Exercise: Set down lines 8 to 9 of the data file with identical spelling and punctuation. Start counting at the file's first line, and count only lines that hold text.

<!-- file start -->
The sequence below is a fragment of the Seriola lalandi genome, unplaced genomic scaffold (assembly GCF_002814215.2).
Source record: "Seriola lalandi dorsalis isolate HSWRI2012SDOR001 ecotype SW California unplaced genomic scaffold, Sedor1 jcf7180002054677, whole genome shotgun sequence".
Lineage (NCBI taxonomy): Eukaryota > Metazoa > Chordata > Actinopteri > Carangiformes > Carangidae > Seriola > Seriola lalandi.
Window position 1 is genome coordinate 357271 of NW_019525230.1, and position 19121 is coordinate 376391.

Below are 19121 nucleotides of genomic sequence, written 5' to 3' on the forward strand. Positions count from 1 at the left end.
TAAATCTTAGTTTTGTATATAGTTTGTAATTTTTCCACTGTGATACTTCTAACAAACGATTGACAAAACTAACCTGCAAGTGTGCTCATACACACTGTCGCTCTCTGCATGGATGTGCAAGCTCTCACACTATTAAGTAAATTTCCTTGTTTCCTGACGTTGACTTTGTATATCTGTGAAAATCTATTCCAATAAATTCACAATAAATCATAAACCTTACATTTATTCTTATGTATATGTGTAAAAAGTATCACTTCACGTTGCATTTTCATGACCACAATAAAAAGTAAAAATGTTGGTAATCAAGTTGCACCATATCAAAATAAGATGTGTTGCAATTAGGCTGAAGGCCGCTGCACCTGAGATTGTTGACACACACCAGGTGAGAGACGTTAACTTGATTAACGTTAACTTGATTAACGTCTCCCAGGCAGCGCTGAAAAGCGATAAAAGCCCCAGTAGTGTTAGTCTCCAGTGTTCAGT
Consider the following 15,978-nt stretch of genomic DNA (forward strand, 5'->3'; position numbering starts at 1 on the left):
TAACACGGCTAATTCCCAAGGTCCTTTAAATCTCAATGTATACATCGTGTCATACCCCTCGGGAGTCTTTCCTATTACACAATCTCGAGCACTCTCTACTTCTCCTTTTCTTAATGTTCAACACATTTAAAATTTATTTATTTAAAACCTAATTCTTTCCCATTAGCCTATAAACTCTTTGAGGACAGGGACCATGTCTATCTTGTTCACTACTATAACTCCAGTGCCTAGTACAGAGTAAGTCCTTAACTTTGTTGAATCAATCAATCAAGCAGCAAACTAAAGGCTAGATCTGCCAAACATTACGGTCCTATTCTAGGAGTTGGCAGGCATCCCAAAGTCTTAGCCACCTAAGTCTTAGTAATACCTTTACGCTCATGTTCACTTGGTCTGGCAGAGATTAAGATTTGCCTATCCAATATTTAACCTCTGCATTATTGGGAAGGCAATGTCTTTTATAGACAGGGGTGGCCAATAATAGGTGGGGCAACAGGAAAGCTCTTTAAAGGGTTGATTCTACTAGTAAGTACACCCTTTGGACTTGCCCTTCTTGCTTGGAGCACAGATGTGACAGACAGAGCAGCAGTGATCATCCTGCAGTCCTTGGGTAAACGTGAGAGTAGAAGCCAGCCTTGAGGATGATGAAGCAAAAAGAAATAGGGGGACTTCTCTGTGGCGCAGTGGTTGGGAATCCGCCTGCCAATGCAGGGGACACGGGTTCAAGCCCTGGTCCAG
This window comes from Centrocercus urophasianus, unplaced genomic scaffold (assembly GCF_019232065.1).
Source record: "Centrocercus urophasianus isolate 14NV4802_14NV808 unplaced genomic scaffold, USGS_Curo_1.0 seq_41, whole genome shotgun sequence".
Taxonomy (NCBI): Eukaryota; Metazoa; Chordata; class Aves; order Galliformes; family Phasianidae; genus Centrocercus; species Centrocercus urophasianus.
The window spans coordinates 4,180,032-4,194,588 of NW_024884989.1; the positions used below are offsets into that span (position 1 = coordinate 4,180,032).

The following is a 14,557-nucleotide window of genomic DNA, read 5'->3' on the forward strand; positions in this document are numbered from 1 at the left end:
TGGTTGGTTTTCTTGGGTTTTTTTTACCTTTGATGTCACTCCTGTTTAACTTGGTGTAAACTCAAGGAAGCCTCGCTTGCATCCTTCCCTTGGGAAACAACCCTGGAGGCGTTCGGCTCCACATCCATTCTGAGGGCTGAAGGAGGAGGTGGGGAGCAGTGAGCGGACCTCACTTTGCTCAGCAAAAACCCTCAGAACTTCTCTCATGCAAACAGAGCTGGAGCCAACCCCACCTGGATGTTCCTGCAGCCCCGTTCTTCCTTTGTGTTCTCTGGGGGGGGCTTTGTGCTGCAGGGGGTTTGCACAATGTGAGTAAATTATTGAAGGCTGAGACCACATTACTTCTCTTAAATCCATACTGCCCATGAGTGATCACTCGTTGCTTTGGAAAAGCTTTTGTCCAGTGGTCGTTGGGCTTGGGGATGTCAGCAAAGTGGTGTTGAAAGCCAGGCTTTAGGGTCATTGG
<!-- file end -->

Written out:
TAACACGGCTAATTCCCAAGGTCCTTTAAATCTCAATGTATACATCGTGTCATACCCCTCGGGAGTCTTTCCTATTACACAATCTCGAGCACTCTCTACTTCTCCTTTTCTTAATGTTCAACACATTTAAAATTTATTTATTTAAAACCTAATTCTTTCCCATTAGCCTATAAACTCTTTGAGGACAGGGACCATGTCTATCTTGTTCACTACTATAACTCCAGTGCCTAGTACAGAGTAAGTCCTTAACTTTGTTGAATCAATCAATCAAGCAGCAAACTAAAGGCTAGATCTGCCAAACATTACGGTCCTATTCTAGGAGTTGGCAGGCATCCCAAAGTCTTAGCCACCTAAGTCTTAGTAATACCTTTACGCTCATGTTCACTTGGTCTGGCAGAGATTAAGATTTGCCTATCCAATATTTAACCTCTGCATTATTGGGAAGGCAATGTCTTTTATAGACAGGGGTGGCCAATAATAGGTGGGGCAACAGGAAAGCTCTTTAAAGGGTTGATTCTACTAGTAAGTACACCCTTTGGACTTGCCCTTCTTGCTTGGAGCACAGATGTGACAGACAGAGCAGCAGTGATCATCCTGCAGTCCTTGGGTAAACGTGAGAGTAGAAGCCAGCCTTGAGGATGATGAAGCAAAAAGAAATAGGGGGACTTCTCTGTGGCGCAGTGGTTGGGAATCCGCCTGCCAATGCAGGGGACACGGGTTCAAGCCCTGGTCCAG
This window comes from Centrocercus urophasianus, unplaced genomic scaffold (assembly GCF_019232065.1).